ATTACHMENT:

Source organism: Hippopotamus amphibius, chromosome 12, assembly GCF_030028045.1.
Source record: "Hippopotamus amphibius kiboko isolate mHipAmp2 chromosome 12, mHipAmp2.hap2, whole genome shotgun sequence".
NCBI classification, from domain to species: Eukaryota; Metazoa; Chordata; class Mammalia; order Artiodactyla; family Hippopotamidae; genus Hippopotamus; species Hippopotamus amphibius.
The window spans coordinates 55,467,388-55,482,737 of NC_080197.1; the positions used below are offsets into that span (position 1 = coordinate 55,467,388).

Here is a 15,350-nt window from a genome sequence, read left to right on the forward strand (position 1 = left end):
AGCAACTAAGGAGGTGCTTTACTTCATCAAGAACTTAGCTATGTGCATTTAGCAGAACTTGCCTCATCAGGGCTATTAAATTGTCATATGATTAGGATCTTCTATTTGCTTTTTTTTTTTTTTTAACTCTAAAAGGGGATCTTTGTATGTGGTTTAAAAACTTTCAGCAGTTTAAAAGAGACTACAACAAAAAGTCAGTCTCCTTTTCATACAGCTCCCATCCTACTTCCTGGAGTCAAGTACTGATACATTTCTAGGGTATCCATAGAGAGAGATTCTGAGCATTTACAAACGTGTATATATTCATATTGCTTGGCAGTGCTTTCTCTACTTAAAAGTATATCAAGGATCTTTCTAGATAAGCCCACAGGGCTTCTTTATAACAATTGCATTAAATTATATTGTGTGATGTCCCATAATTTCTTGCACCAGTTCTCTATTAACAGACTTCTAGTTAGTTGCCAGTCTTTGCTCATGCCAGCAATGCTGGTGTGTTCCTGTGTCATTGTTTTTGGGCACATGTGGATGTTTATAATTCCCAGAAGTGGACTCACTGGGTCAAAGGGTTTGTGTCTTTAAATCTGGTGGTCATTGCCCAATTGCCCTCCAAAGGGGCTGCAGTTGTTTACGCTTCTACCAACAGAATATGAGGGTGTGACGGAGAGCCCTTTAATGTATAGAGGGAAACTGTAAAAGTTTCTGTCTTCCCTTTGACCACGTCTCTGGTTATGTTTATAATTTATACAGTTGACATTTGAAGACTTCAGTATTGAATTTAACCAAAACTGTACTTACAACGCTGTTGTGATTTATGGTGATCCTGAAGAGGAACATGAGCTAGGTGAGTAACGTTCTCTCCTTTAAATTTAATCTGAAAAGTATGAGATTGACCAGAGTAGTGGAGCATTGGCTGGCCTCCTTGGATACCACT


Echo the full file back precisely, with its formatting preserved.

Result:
Source organism: Hippopotamus amphibius, chromosome 12, assembly GCF_030028045.1.
Source record: "Hippopotamus amphibius kiboko isolate mHipAmp2 chromosome 12, mHipAmp2.hap2, whole genome shotgun sequence".
NCBI classification, from domain to species: Eukaryota; Metazoa; Chordata; class Mammalia; order Artiodactyla; family Hippopotamidae; genus Hippopotamus; species Hippopotamus amphibius.
The window spans coordinates 55,467,388-55,482,737 of NC_080197.1; the positions used below are offsets into that span (position 1 = coordinate 55,467,388).

Here is a 15,350-nt window from a genome sequence, read left to right on the forward strand (position 1 = left end):
AGCAACTAAGGAGGTGCTTTACTTCATCAAGAACTTAGCTATGTGCATTTAGCAGAACTTGCCTCATCAGGGCTATTAAATTGTCATATGATTAGGATCTTCTATTTGCTTTTTTTTTTTTTTTAACTCTAAAAGGGGATCTTTGTATGTGGTTTAAAAACTTTCAGCAGTTTAAAAGAGACTACAACAAAAAGTCAGTCTCCTTTTCATACAGCTCCCATCCTACTTCCTGGAGTCAAGTACTGATACATTTCTAGGGTATCCATAGAGAGAGATTCTGAGCATTTACAAACGTGTATATATTCATATTGCTTGGCAGTGCTTTCTCTACTTAAAAGTATATCAAGGATCTTTCTAGATAAGCCCACAGGGCTTCTTTATAACAATTGCATTAAATTATATTGTGTGATGTCCCATAATTTCTTGCACCAGTTCTCTATTAACAGACTTCTAGTTAGTTGCCAGTCTTTGCTCATGCCAGCAATGCTGGTGTGTTCCTGTGTCATTGTTTTTGGGCACATGTGGATGTTTATAATTCCCAGAAGTGGACTCACTGGGTCAAAGGGTTTGTGTCTTTAAATCTGGTGGTCATTGCCCAATTGCCCTCCAAAGGGGCTGCAGTTGTTTACGCTTCTACCAACAGAATATGAGGGTGTGACGGAGAGCCCTTTAATGTATAGAGGGAAACTGTAAAAGTTTCTGTCTTCCCTTTGACCACGTCTCTGGTTATGTTTATAATTTATACAGTTGACATTTGAAGACTTCAGTATTGAATTTAACCAAAACTGTACTTACAACGCTGTTGTGATTTATGGTGATCCTGAAGAGGAACATGAGCTAGGTGAGTAACGTTCTCTCCTTTAAATTTAATCTGAAAAGTATGAGATTGACCAGAGTAGTGGAGCATTGGCTGGCCTCCTTGGATACCACT